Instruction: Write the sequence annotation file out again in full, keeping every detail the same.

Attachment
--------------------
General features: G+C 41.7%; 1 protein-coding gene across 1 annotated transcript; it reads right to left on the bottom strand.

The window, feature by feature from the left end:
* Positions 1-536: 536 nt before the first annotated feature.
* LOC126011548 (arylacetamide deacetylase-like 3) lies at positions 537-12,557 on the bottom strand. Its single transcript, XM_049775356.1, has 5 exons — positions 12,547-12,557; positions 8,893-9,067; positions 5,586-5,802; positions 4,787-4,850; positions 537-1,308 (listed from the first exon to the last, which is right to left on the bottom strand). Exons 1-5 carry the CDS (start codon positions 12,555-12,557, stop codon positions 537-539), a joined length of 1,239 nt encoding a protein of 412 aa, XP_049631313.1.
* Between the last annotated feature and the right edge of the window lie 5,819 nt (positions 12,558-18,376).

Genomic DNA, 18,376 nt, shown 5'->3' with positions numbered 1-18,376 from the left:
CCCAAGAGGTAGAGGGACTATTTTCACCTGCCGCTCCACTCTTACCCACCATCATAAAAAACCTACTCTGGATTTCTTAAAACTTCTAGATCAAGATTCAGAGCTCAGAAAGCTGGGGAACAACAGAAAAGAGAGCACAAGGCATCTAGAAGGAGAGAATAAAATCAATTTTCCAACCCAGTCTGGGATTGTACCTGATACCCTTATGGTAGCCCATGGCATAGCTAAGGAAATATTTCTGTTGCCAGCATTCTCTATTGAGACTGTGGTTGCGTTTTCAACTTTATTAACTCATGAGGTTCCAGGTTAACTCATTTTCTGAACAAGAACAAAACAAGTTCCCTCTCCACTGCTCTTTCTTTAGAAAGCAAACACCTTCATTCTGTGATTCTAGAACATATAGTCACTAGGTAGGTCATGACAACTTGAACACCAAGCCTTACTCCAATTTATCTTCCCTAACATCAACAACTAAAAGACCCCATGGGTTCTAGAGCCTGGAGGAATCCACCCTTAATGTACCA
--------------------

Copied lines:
General features: G+C 41.7%; 1 protein-coding gene across 1 annotated transcript; it reads right to left on the bottom strand.

The window, feature by feature from the left end:
* Positions 1-536: 536 nt before the first annotated feature.
* LOC126011548 (arylacetamide deacetylase-like 3) lies at positions 537-12,557 on the bottom strand. Its single transcript, XM_049775356.1, has 5 exons — positions 12,547-12,557; positions 8,893-9,067; positions 5,586-5,802; positions 4,787-4,850; positions 537-1,308 (listed from the first exon to the last, which is right to left on the bottom strand). Exons 1-5 carry the CDS (start codon positions 12,555-12,557, stop codon positions 537-539), a joined length of 1,239 nt encoding a protein of 412 aa, XP_049631313.1.
* Between the last annotated feature and the right edge of the window lie 5,819 nt (positions 12,558-18,376).

Genomic DNA, 18,376 nt, shown 5'->3' with positions numbered 1-18,376 from the left:
CCCAAGAGGTAGAGGGACTATTTTCACCTGCCGCTCCACTCTTACCCACCATCATAAAAAACCTACTCTGGATTTCTTAAAACTTCTAGATCAAGATTCAGAGCTCAGAAAGCTGGGGAACAACAGAAAAGAGAGCACAAGGCATCTAGAAGGAGAGAATAAAATCAATTTTCCAACCCAGTCTGGGATTGTACCTGATACCCTTATGGTAGCCCATGGCATAGCTAAGGAAATATTTCTGTTGCCAGCATTCTCTATTGAGACTGTGGTTGCGTTTTCAACTTTATTAACTCATGAGGTTCCAGGTTAACTCATTTTCTGAACAAGAACAAAACAAGTTCCCTCTCCACTGCTCTTTCTTTAGAAAGCAAACACCTTCATTCTGTGATTCTAGAACATATAGTCACTAGGTAGGTCATGACAACTTGAACACCAAGCCTTACTCCAATTTATCTTCCCTAACATCAACAACTAAAAGACCCCATGGGTTCTAGAGCCTGGAGGAATCCACCCTTAATGTACCA